Asian woman suffering from strong eye pain
Styes are common bacterial infections which affect the edge of the eye or eyelid.

What’s This Bump Around My Eye?

Your eyes are the window into your soul, and one of the first things people notice about you. Because of this, you want to make sure their initial impression of you is positive and free from blemishes.

You were confident until you noticed this small bump around your eyelid. At first, you chalked it up as a pimple, but now, time has passed, and you aren’t so sure.

Depending you’re your symptoms, your bump could be a sty. Keep reading to learn all you need to know about sty on the eye.

What Is a Sty?

Anyone with a bump on their eye should at least consider a sty as a possible culprit. After all, styes are the most common form of bump around the eye.

Though the condition may seem serious, a sty is nothing more than an inflamed oil gland. They are usually found around the edge of the eye where the eyelashes connect to the eyelid.

Styes can look differently depending on various factors, but they often appear as a red, puffy lump. It may be sore or sensitive to the touch.

Some styes will be quite small and unobtrusive while others will be large. If a sty grows big enough, it can block your vision and create a notable distraction.

How Do Styes Form?

As mentioned, styes are the result of a blocked oil gland. Once the gland becomes blocked, bacteria begin growing around the area.

Over the course of a few days, the bacteria will cause an infection, which results in the red, inflamed skin around the gland. In this way, styes are very similar to pimples and other skin issues caused by small bacterial infections.

Anyone can get styes from time to time, but some people are more prone to the bumps, especially those with a condition called blepharitis. Blepharitis is marked by the tendency to have inflamed and irritated eyelids that are itchy and red in appearance. It causes skin particles to build up and block the oil glands more frequently than in people without the condition.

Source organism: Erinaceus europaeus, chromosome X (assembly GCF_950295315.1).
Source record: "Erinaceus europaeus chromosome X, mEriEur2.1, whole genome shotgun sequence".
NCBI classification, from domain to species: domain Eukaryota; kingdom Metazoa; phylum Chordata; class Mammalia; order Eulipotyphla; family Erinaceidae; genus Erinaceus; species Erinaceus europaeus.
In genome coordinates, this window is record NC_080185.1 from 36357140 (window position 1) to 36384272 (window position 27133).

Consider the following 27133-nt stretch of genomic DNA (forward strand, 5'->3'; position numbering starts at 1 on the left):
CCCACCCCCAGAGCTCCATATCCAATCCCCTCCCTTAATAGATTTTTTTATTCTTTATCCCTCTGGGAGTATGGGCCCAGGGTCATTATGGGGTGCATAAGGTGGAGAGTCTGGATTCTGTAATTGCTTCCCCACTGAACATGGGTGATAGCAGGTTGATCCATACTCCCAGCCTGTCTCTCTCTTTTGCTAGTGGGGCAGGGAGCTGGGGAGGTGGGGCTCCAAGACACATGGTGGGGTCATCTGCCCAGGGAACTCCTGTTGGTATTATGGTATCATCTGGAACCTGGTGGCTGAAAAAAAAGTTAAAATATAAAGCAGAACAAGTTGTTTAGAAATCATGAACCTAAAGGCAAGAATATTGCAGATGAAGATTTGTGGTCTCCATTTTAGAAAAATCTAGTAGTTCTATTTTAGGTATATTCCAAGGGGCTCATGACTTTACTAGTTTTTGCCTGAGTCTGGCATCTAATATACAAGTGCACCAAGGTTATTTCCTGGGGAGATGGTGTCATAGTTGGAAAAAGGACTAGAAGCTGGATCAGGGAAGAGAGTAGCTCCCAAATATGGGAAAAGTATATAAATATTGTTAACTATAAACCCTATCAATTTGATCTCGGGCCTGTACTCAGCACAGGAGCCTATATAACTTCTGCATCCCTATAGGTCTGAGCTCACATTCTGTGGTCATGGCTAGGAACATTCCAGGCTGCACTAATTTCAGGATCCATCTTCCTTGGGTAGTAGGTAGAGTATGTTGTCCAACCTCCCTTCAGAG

Eye Sty Symptoms

Even though an eye sty shares many similarities to a pimple, it could have other symptoms due to the proximity to the eye. Some symptoms of eye styes include:

  • A red bump that gets larger with time before developing a white or yellow top
  • A gritty or scratching feeling in the eye
  • Feeling that something is in your eye
  • Eyes being watery or tearful
  • The eyelid feeling tender to the touch
  • Being sensitive to the light or preferring dark rooms

Once the pus drains, the lump quickly shrinks, and the pain subsides.

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Eye Sty Treatment Options

Just like pimples, the majority of eye styes will heal on their own over several days. First, the bump will drain before the healing process can commence.

In rare occasions, the oil gland becomes entirely blocked, which makes it more difficult for the sty to heal. When this happens, the sty turns into a chalazion.

A chalazion will produce a firm, painless lump in the eyelid. Chalazions eventually go away on their own, but it may take a month or more to complete the healing.

Whether you have a sty or a chalazion, the initial treatments are the same. Start by placing a warm and washcloth over your eye for about 10 minutes. Doing so four times a day can relieve the pain and help clean the area to encourage healing.

If the problem persists, make an appointment with your doctor to have the situation evaluated. They may prescribe an antibiotic lotion to help. In some cases, they may even cut the sty open to allow drainage to occur.

Going to the doctor can also provide a more complete diagnosis. Rather than a sty, some other bumps on the eye could be:

  • Cysts – sacs filled with fluid
  • Xanthelasma – patches around the eyelids, which are usually yellow instead of red
  • Papillomas – pink or colorless bumps located around the eyes. The bumps are harmless but may continue to grow over time.

Eye Sty Treatments to Avoid

Too many people see the sty on the eye as another type of pimple, so they believe they have the perfect remedy. In these situations, people begin to pick and poke at the sty in hopes of making it go away sooner.

This practice is not productive, and in some cases, it could be dangerous. Squeezing or trying to “pop” a sty can create a situation where the infection is sent into surrounding tissue, causing the bacteria to infect other areas in the body.

For this reason, it is best to let the sty run its course and schedule with your physician if your concern grows. Never:

  • Squeeze your sty
  • Attempt to lance or pop your sty with a needle or knife

Having a sty can be a confusing experience. That is why gaining information and understanding about the condition can make a huge difference in protecting your health and limiting your stress.